JR: Death is one of those things we think about ... one of those things we come to ... maybe increasingly for those who live to an older age. The thought doesn’t go away, but one thinks more and has over and over again the experience of people dying, people whom we know and love, whom we grew up with. Earlier on, there is always the consideration of one’s own death. One remembers the first experience with death. For myself it was the death of a kid I knew at the age of twelve or thirteen, but maybe also the death of others whom I didn’t know, caught up in war or holocaust. For each of us, from that time on, we know it’s in the works. And later on there are the deaths of others. A number of those who were with me earlier – poets and others – began to vanish, to die. The death of Paul Blackburn, which goes back thirty years now, was an important instance or moment for me. I guess he was in his early forties when he died, a little older than me but still a contemporary. It stood out for us then, but later on – and not surprisingly – the deaths began to multiply. So it came into the poems of course, as something to ponder. In the next to last book – Seedings – the title poem is a meditation on death, and the central figure in that, although a number of other poets are also named, is Robert Duncan. It begins with a dream I had not long after Duncan’s death, a dream in which he appears while I’m giving a poetry reading. I’m trying to read the poem, “Cokboy,” but I don’t have the text in front of me and can’t remember the words. So I start to make up a poem called “Seedings,” and the poem itself is what follows. (The dream was like that, though the actual poem didn’t come in the dream but was written down later. The dream wasn’t the poem but a directive to make the poem.) So it got me into considering death in relation to Duncan and George Oppen and then back to Blackburn and to a number of others, named or not, and to those in my family who had died before that. And I knew of course that that was only the beginning. The deaths began to increase – poets and others. That was when I began to think of “a paradise of poets” as my version of an after-life (in which I naturally did not believe). Hannah Weiner and Kathy Acker died before the poems in the next book were finished, and I think they became something like ghosts in “Autobiography” (one of the poems in A Paradise of Poets). Ginsberg had died before that, which got a lot of people thinking about death, and a number of others who were even closer to me. And around the time that Paradise of Poets was being published, I knew that Armand Schwerner was dying. He was a very close friend, one of the very closest, and the idea of “a paradise of poets” was something that we batted back and forth – not very certain we believed in it, but even so ... I wanted to give him the dedication as a kind of farewell, and he knew about it, certainly, although he didn’t live to see it in the book.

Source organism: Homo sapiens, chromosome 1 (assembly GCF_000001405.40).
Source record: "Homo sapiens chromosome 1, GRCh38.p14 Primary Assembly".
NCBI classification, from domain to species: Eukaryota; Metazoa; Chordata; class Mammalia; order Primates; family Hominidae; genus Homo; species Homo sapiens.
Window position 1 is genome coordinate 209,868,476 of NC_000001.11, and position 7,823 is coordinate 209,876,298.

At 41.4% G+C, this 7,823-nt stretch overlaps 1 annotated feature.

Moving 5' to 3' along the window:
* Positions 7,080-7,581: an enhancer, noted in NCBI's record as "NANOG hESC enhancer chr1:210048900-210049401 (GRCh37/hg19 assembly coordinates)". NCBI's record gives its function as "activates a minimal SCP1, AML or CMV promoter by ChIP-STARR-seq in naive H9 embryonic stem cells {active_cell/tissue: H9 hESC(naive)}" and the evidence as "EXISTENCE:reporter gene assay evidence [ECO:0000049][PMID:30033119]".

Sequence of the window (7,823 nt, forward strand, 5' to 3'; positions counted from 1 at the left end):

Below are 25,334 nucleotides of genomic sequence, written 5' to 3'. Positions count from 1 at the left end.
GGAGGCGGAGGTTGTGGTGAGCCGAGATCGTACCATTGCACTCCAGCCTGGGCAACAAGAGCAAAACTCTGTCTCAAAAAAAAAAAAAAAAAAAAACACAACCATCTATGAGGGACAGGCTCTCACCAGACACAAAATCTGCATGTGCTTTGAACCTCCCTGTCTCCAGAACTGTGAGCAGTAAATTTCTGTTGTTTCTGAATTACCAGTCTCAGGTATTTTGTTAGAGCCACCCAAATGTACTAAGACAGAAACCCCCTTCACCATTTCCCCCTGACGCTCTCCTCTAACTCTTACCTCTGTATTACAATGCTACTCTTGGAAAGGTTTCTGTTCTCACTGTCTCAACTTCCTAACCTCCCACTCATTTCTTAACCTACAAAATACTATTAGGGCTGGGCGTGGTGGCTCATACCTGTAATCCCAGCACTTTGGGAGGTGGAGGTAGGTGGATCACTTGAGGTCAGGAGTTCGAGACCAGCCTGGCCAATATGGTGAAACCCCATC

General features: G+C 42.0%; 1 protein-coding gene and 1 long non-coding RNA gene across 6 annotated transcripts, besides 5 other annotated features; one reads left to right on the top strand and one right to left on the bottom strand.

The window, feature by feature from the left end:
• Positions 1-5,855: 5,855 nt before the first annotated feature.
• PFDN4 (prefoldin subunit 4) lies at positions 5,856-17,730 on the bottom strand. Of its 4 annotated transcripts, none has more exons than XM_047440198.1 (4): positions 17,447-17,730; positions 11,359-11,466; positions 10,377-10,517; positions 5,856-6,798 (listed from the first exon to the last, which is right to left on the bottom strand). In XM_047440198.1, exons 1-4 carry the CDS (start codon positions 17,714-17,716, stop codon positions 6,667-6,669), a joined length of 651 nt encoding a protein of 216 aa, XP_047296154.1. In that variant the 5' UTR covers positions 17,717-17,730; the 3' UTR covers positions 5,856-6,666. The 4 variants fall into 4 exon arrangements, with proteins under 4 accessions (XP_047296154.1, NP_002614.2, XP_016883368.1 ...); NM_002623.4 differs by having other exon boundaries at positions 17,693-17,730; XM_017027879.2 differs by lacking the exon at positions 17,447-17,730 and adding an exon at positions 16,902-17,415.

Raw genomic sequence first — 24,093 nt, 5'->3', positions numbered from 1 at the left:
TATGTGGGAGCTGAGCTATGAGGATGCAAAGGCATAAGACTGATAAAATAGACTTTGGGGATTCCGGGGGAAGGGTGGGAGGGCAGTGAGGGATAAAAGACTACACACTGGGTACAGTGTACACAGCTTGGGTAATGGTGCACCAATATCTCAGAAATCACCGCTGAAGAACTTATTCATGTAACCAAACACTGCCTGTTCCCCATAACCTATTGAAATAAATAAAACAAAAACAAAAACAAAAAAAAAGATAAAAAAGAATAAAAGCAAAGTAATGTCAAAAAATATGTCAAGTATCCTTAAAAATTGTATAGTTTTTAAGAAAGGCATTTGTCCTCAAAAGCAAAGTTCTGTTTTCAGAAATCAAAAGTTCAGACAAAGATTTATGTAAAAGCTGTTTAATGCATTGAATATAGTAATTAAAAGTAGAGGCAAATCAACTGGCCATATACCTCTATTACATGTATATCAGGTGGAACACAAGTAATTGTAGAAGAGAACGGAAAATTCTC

So, yes, I think a certain urgency comes through in the writing, where previously the moment of inevitability was more like something in the distant future. Your contemporaries begin to show their age, and you begin to notice that some people noticeably younger than you aren’t young people any more. Like the aforementioned Language Poets. I remember the Language Poets as all guys in their twenties. Now they’re men and women in their fifties. That’s a turnaround and some of them will soon cross over to their sixties. Of course it’s no surprise. I mean we knew that if we stuck around long enough, that that was going to happen! And about the “energy” in the work, there was always this concern that the energy would somehow leave the poetry. So we keep pressuring ourselves to keep it moving and thankful when we find it does – although at some point, sometime, the mind and body could give out. And we can’t deny we’re losing time. It’s what Armand – being funny once with something Levertov had written – called the “really real.” Reality. So the question, maybe, is: does the energy of these poems come out of the death feeling itself – the brush with death? Is it the wingèd chariot drawing near ... brushing up against you?

[Originally published in The Cream City Review, volume 25, numbers 1 & 2, Milwaukee, Summer 2001. Other installments turn up elsewhere in Poems & Poetics.]